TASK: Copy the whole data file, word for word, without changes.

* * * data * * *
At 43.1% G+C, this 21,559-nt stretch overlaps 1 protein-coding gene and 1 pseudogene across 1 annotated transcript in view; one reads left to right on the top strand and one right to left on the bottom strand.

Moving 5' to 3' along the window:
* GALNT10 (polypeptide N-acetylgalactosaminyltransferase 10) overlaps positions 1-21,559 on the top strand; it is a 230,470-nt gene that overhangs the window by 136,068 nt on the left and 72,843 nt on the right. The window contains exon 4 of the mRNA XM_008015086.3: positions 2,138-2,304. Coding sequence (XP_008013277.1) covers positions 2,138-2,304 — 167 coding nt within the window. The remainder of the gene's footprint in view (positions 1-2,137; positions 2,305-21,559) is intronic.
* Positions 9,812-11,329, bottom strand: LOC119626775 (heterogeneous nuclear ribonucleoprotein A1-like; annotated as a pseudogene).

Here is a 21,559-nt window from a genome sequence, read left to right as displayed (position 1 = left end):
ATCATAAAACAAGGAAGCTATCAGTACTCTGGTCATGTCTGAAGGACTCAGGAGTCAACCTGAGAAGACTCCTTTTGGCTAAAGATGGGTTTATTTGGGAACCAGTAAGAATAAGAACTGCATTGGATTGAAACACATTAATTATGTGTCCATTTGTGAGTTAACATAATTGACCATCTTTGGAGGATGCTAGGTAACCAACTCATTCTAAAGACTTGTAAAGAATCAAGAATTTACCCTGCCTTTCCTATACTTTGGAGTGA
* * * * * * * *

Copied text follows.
At 43.1% G+C, this 21,559-nt stretch overlaps 1 protein-coding gene and 1 pseudogene across 1 annotated transcript in view; one reads left to right on the top strand and one right to left on the bottom strand.

Moving 5' to 3' along the window:
* GALNT10 (polypeptide N-acetylgalactosaminyltransferase 10) overlaps positions 1-21,559 on the top strand; it is a 230,470-nt gene that overhangs the window by 136,068 nt on the left and 72,843 nt on the right. The window contains exon 4 of the mRNA XM_008015086.3: positions 2,138-2,304. Coding sequence (XP_008013277.1) covers positions 2,138-2,304 — 167 coding nt within the window. The remainder of the gene's footprint in view (positions 1-2,137; positions 2,305-21,559) is intronic.
* Positions 9,812-11,329, bottom strand: LOC119626775 (heterogeneous nuclear ribonucleoprotein A1-like; annotated as a pseudogene).

Here is a 21,559-nt window from a genome sequence, read left to right as displayed (position 1 = left end):
ATCATAAAACAAGGAAGCTATCAGTACTCTGGTCATGTCTGAAGGACTCAGGAGTCAACCTGAGAAGACTCCTTTTGGCTAAAGATGGGTTTATTTGGGAACCAGTAAGAATAAGAACTGCATTGGATTGAAACACATTAATTATGTGTCCATTTGTGAGTTAACATAATTGACCATCTTTGGAGGATGCTAGGTAACCAACTCATTCTAAAGACTTGTAAAGAATCAAGAATTTACCCTGCCTTTCCTATACTTTGGAGTGA